Byzantine fault-tolerant (BFT) refers to a distributed computer system’s ability to withstand Byzantine faults. BFT protocols enable a group of replicas to reach an agreement even if some of them are Byzantine faulty.

LinBFT is a Byzantine fault tolerance (BFT) protocol for blockchain systems that seeks to mitigate the impact of malicious byzantine nodes on a network. LinBFT satisfies deterministic assurances on safety and liveness while permitting amortized communication volume per block under realistic circumstances. By incorporating adjustments by linear view change, threshold signature, and verifiable random functions, LinBFT reduces its complexity.

In a recent interview, Lithosphere creator Joel Kasr breaks down the key features that make up LITHO:

Joel Kasr on

LinBFT deals with problems unique to permission-less and public blockchain systems, and obtains consensus for every block, implying that with LinBFT, the system remains operational even if one of the nodes (or the entire system) fails.

LinBFT considers PoS, rotating leaders, dynamic participant sets, and anonymous participants without a public-key infrastructure. For instance, users can engage in a distributed key generation (DKG) protocol, which generates threshold signatures, while remaining anonymous and without sharing a centralized public key infrastructure (PKI) public key among themselves.

Lithosphere Network

Advantages of LinBFT over existing BFT algorithms:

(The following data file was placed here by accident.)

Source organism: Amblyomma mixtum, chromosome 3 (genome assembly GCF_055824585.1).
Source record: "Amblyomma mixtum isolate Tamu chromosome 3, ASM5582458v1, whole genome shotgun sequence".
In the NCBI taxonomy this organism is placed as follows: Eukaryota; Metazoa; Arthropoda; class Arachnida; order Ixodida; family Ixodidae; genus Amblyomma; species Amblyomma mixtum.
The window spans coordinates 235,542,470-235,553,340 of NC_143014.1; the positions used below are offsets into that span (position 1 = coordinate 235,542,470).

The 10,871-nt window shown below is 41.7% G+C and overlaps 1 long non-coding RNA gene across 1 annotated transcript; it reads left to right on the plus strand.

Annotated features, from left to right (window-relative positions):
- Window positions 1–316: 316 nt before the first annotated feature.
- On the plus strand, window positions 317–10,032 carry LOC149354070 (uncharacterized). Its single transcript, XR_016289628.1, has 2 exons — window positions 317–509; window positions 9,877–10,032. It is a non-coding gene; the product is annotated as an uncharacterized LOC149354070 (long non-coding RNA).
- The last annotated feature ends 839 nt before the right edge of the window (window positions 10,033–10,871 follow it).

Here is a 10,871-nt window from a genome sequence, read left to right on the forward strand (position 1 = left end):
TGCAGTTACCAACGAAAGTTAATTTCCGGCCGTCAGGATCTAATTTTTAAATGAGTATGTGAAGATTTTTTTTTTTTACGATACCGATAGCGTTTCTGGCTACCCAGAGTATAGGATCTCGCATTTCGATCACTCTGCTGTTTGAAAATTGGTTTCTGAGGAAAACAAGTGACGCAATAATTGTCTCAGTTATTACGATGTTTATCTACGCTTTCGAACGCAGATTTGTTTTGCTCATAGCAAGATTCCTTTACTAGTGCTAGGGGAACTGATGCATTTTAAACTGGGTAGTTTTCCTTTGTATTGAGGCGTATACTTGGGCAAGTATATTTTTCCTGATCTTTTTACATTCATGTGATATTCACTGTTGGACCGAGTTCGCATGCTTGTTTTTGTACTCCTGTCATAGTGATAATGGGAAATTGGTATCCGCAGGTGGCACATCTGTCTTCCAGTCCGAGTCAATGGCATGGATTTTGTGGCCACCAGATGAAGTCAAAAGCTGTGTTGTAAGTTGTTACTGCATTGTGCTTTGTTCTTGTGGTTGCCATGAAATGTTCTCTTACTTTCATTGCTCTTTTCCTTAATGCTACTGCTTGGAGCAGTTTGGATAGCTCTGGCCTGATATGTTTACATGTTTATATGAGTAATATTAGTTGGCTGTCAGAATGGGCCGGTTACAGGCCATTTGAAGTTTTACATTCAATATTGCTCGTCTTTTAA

• No PoW. This avoids uncertainty due to inherent forks in PoW, be it in the participant set, leader selection, or block confirmation. More importantly, this eliminates 51% attacks, which are a serious risk for new, smaller PoW chains.
  • Per-block consensus. There is consensus for each individual block, rather than for a group of blocks. This limits the power of the block proposer, and, thus, mitigates selfish mining.
  • Rotating leader. The proposed protocol changes the leader (i.e., block proposer) for every block, which reduces the risk of denial-of-service attacks on the leader.
  • Changing honesty. In LinBFT, a participant can be honest for one block, and malicious for another (e.g., one containing a transaction of interest to the participant), as long as over 2/3 of all participants are honest for each block. In other words, it is possible that every participant is malicious at some point, and yet the blockchain remains secure at all times.
  • Dynamic participant set. LinBFT allows nodes to join and leave the protocol at the beginning of epochs. As a result, it is possible that different blocks are verified by completely different sets of nodes.

Every Lithosphere feature is focused on creating a highly secure developer & user-friendly network. Check out the full version of the LinBFT Yellowpaper and Lithosphere’s Whitepaper for a deep-dive on everything LITHO.

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